The hunter wearing the camouflage ball cap could barely contain his excitement.
He had just fired his bolt-action rifle at a grizzly grazing in the wilds of northern British Columbia, sending the bear tumbling down a hill to within 10 yards of him.
“Holy, Toledo!” the hunter says in a dramatic 2014 YouTube video of the kill. He flashes a wide grin and fist bumps his son and hunting guide.
“This is a dream come true for me. I’ve been wanting a grizz for a long, long time.”
Such videos could soon become a rarity after B.C.’s NDP government announced plans this summer to ban grizzly bear “trophy hunting” — hunting for thrills and bragging rights — and to restrict the harvesting of grizzlies only for meat.
But the proposed regulation, set to take effect Nov. 30, is drawing rebuke from all sides of the emotionally charged debate — hunters who say they should be able to take home mementos of their kills, guide outfitters who say their livelihoods are at stake and activists who say killing grizzlies for food should also be banned.
“The whole thing hasn’t been thought out,” said Ian McAllister, executive director of Pacific Wild, a non-profit focused on conservation.
Currently, B.C. residents can apply for permits to hunt grizzlies in certain designated areas under a lottery system. Those living outside the province can hunt grizzlies only after they have hired a guide outfitter.
The province says its motivation for ending the trophy hunt is not because the grizzly population is in jeopardy. According to the Ministry of Forests, Lands, Natural Resource Operations and Rural Development, about 250 grizzles are taken by hunters each year out of a “stable and self-sustaining” population of roughly 15,000.
Instead, the province, citing poll results, says it’s taking action because the “vast majority” of people in B.C. take the view that grizzly trophy hunting is “not a socially acceptable practice.”
Under the new regulation, it will be illegal for a hunter to possess “trophy parts” of a grizzly, including the skull, hide and paws. The province has not decided if it will require hunters to leave those prohibited parts at the kill site or require hunters to take them in for government inspection.
But in an open letter signed earlier this month, Humane Society International/Canada, the BC SPCA and numerous other environmental and animal-welfare organizations expressed concern that the trophy hunt ban will be difficult to enforce and that trophy hunting will likely continue “under the guise” of meat hunting.
“People do not travel hundreds or thousands of kilometres, pay tens of thousands of dollars, and risk their lives shooting at grizzly bears to put meat on the table. … Even if the head, hide and claws are left on the ground, or given to a conservation officer, the hunter will take away trophy videos, photographs and bragging rights. The bears will still be killed for sport,” the letter states.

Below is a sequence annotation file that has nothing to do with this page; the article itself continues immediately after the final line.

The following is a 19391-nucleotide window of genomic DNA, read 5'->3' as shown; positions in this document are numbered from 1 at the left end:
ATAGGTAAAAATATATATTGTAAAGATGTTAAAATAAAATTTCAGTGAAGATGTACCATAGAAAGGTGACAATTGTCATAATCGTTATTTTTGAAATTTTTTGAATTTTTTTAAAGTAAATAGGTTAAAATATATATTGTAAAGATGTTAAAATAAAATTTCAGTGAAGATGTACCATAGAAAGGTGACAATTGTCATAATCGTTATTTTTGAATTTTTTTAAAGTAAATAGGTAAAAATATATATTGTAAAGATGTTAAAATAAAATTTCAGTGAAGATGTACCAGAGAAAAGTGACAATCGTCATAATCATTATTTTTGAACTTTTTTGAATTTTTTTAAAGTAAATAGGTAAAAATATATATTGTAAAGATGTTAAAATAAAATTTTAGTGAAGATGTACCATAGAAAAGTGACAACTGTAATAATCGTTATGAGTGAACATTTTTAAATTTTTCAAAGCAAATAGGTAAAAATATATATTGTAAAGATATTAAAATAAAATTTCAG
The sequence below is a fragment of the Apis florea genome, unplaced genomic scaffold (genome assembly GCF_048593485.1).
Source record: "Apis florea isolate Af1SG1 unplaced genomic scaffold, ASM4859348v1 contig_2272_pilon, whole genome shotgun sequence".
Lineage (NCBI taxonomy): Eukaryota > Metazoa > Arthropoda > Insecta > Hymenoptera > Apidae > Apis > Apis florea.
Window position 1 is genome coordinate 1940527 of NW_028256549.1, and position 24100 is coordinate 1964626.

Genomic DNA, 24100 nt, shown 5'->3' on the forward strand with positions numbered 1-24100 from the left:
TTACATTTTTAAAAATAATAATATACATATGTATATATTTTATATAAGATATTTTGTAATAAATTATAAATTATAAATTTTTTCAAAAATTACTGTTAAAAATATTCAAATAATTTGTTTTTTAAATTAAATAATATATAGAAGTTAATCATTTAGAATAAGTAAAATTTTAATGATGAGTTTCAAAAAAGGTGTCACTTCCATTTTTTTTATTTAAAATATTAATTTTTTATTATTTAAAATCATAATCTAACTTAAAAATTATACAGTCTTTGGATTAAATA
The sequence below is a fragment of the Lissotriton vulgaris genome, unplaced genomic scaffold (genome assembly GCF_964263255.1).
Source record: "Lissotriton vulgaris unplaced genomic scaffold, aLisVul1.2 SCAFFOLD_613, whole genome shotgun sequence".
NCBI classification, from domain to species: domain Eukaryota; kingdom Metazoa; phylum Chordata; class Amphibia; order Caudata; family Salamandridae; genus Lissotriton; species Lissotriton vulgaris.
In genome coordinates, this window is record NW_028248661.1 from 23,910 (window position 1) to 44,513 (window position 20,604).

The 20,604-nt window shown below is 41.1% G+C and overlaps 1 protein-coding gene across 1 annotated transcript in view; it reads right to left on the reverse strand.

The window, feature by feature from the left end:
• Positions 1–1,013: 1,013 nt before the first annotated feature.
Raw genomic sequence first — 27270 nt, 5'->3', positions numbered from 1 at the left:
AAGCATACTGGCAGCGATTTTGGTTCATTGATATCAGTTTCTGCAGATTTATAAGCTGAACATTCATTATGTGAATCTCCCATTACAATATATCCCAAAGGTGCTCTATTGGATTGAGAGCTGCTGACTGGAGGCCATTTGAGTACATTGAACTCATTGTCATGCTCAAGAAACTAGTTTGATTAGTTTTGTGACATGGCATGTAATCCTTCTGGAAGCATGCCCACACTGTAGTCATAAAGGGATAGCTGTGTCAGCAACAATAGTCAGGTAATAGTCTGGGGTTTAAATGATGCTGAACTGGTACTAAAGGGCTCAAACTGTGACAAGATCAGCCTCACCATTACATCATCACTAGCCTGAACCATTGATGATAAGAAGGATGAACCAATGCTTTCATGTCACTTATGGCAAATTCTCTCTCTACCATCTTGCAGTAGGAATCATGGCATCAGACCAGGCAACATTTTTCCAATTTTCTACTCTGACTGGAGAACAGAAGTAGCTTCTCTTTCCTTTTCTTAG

As they called for a complete ban of grizzly hunting, the groups also disputed the province’s claim that the grizzly population is sustainable, saying the species is threatened in some regions due to human conflicts, habitat destruction and hunting.
They would prefer if the province threw its support behind businesses that promote grizzly viewing instead of hunting.
Meanwhile, the province’s guide outfitters worry the new regulation could put a big dent in their business.
“This is not a science-based decision; this is purely an emotional decision,” said Mark Werner of the Guide Outfitters Association of B.C.
Werner pointed out that while current regulations require hunters to harvest edible portions of black bears, they permit hunters to take home other parts of the bear, such as the head and hide. Why allow it for black bears but not grizzlies? It would be such a waste to leave behind those parts of the grizzly, he said.
Werner and other pro-hunting advocates said logging and other big industries do far more harm to the grizzly population than selective hunting.
If the ban proceeds, expect the encroachment of grizzlies into urban centres and attacks on hikers and campers to rise, they added. Sometimes, you need that “human fear factor” to keep grizzlies at bay, Werner said.
Neither the father-son duo in the 2014 YouTube video nor the hunting outfitter they hired, Love Bros & Lee Ltd. of Hazelton, B.C., could be reached for comment. But other hunters say the braggadocio depicted in the video is not representative of their behaviour.
Carl Gitscheff of Dawson Creek, B.C., recalled a grizzly hunt that he did with his 34-year-old son, Krostin, this past spring in the northeast part of the province.
“At this stage in my life, to be honest with you, I don’t care if I kill anything. I just enjoy the hunt. My purpose was to go with him and accompany him on his bear,” Gitscheff said.
But when they spotted a grizzly in the distance on the second day of their trip, Gitscheff’s son let him take the shot.
“He actually proved himself as the man and extended his compassion, his love, by insisting that I take it. … It was the gentleman thing to do, which really for a father, touched my heart in a way that’s hard to describe.”
The end result was a “picture perfect” one-shot kill.
Gitscheff said he harvested the entire bear and is in the process of tanning the hide.
“Upon my expiry, perhaps one of my grandchildren may hang it in their home and say this belonged to Papa,” he said.
“You’ll never see a picture of my bear on social media. If you walked into my home, you’ll never see that bear. It’s not on display. I’m not beating my chest over this animal.”